Today, December 6, is St Nicholas Day. You can click on the link for historical facts about the man, but my German community celebrated him in its own way. I wrote and published the story in Postcards from the Old Man in 2004, but lately I have been reminiscing lots of home and family.
THE MAGIC BAG
In an insane attempt to get some Christmas shopping done early, I took off to the shopping mall the day after Thanksgiving. Wandering shoppers, full of yuletide spirit, bumped into each other, smiled politely, and said, “Excuse me.” Smiling clerks cheerfully reminded their customers to “make sure you keep your receipt if you want to return this.”
I knew that later in the season when shoppers rushed to finish their buying and clerks grew weary with the crazy hours and demands, the merry mood in the mall would change. As I was pushed from one end of the mall to the other, I saw grown-ups and children standing in a long line. Once up close, I watched a young child, a curly brown-haired girl–maybe three or four years old, crawl onto Santa’s lap. I observed this nouveau man in his too-red suit and flat belly that made him look like he was just taking time out from his racquet ball game at the local YMCA. I remembered how I first met the man my small, German community called St. Nick.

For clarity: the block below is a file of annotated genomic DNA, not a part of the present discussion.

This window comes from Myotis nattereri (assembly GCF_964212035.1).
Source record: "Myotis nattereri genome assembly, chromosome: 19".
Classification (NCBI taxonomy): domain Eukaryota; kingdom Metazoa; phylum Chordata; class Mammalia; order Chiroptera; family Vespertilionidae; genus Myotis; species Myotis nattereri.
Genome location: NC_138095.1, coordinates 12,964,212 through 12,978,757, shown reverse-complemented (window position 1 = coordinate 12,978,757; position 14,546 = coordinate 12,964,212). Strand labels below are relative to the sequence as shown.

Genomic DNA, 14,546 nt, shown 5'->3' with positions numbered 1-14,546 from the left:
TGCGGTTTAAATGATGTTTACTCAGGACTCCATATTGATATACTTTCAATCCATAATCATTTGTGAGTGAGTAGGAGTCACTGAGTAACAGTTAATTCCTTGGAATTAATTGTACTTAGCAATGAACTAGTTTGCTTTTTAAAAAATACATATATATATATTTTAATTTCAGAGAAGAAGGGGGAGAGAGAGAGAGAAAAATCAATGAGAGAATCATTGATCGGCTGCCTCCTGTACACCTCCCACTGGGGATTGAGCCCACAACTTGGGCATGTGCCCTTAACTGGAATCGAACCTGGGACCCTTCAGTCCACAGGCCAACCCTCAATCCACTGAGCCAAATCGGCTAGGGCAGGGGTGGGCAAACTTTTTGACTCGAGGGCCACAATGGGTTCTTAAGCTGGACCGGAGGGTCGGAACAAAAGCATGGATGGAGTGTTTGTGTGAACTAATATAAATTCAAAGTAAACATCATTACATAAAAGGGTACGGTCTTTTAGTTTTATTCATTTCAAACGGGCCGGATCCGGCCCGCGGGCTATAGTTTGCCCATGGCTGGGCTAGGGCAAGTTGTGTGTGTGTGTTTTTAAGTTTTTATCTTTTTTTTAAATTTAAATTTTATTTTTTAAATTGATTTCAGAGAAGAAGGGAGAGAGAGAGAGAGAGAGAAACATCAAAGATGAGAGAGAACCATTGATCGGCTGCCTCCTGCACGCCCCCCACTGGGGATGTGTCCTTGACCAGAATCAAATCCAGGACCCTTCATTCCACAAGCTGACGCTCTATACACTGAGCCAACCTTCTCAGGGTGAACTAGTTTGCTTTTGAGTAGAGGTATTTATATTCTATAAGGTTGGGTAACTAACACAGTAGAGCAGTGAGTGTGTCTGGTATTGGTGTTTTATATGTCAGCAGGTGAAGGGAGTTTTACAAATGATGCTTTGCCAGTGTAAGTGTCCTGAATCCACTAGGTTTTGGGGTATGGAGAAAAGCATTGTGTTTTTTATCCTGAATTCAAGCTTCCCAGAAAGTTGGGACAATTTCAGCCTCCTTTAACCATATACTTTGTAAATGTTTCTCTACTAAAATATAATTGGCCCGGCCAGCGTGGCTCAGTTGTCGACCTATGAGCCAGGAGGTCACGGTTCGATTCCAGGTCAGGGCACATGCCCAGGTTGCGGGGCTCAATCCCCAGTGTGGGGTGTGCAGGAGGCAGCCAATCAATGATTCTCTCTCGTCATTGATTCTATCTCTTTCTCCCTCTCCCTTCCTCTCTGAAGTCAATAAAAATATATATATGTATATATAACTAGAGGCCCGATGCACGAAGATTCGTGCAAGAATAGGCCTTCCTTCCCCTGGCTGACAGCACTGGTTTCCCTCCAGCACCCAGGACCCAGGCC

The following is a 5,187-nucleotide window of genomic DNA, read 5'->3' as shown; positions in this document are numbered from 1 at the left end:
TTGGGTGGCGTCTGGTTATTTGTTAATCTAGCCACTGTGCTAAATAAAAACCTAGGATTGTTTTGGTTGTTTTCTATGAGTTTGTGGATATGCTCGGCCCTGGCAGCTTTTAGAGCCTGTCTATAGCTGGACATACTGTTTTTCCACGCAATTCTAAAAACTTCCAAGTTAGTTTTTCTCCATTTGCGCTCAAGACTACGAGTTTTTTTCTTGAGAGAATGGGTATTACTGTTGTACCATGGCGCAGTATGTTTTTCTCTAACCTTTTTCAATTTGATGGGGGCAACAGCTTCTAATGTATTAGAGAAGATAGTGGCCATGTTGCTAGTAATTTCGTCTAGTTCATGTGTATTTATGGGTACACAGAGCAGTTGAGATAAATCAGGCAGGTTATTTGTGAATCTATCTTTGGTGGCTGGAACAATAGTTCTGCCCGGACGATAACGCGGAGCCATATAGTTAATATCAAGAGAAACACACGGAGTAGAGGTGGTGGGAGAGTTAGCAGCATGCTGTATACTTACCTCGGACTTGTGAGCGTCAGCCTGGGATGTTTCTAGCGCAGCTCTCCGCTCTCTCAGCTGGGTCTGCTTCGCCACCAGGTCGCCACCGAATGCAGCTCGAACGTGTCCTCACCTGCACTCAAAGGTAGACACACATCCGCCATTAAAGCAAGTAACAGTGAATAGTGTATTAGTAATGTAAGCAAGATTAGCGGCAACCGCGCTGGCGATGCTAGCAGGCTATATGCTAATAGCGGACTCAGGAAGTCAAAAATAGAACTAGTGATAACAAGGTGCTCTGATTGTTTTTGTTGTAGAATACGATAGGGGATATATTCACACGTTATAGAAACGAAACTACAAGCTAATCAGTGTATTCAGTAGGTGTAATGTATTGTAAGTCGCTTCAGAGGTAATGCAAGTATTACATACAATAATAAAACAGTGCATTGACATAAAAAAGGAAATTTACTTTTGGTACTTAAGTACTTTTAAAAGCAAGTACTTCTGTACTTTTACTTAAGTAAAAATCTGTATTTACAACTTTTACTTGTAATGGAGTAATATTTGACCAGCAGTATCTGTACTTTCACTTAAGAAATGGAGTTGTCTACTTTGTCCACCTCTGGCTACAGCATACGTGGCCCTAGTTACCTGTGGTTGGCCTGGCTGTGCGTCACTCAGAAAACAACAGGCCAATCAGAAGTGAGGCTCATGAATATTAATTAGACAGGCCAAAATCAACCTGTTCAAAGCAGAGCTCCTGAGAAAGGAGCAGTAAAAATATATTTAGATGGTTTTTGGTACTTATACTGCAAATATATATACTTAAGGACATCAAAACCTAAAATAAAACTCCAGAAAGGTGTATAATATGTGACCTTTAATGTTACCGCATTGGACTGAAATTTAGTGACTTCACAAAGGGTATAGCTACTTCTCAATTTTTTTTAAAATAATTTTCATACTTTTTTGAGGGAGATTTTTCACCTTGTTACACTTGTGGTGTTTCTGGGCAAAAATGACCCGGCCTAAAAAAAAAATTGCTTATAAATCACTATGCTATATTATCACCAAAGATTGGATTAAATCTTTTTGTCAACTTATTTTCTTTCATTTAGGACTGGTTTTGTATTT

It was a typical night in our pre-women’s lib household. My ten-year-old brother Donnie stretched out on the floor to watch “Howdy Doody.” Dad, sitting in the big rocking chair with his right leg hanging over the arm, read the evening newspaper. Mother washed the dishes and dipped them in clean water to rinse as I stood on a chair and wiped them dry with a white kitchen towel. This night, though, I didn’t dilly-dally because I knew that company was arriving soon.
After I hung up the towel to dry, I ran to the living room window and peered out just in time to see two headlights beam into the driveway. No Dasher, no Dancer, no Prancer, no Vixen, just a ’57 Studebaker station wagon screeching to a stop.
“They’re here,” I shouted.
“Big hairy deal,” Donnie mumbled and stared at the TV with his chin cupped in his hands.
How could he just lie there? Didn’t he remember what happened last year?
I rehearsed softly, “I want a Tiny Tears and a Betty Crocker Bake Set. I want a Tiny Tears and a Betty Crocker Bake Set. ”
Soon I heard the screech of porch screen door followed by a loud pounding on the door. Dad laughed but hid behind the newspaper. Mom wiped out the dishpan. Apparently, they weren’t going to make a move to let in the visitors. Without being invited, a red-suited man with a pointed red hat, red blobs on his cheeks and a short, white beard opened the door and walked in. Behind him, brandishing a snake-like whip walked a big man whose name was lost on me. Black soot covered the man’s face and his baggy, brown suit. V-shaped eyebrows rimmed his dark, beady eyes.
The man in red, St. Nick, looked in my direction and roared, “Have you been a good little girl?”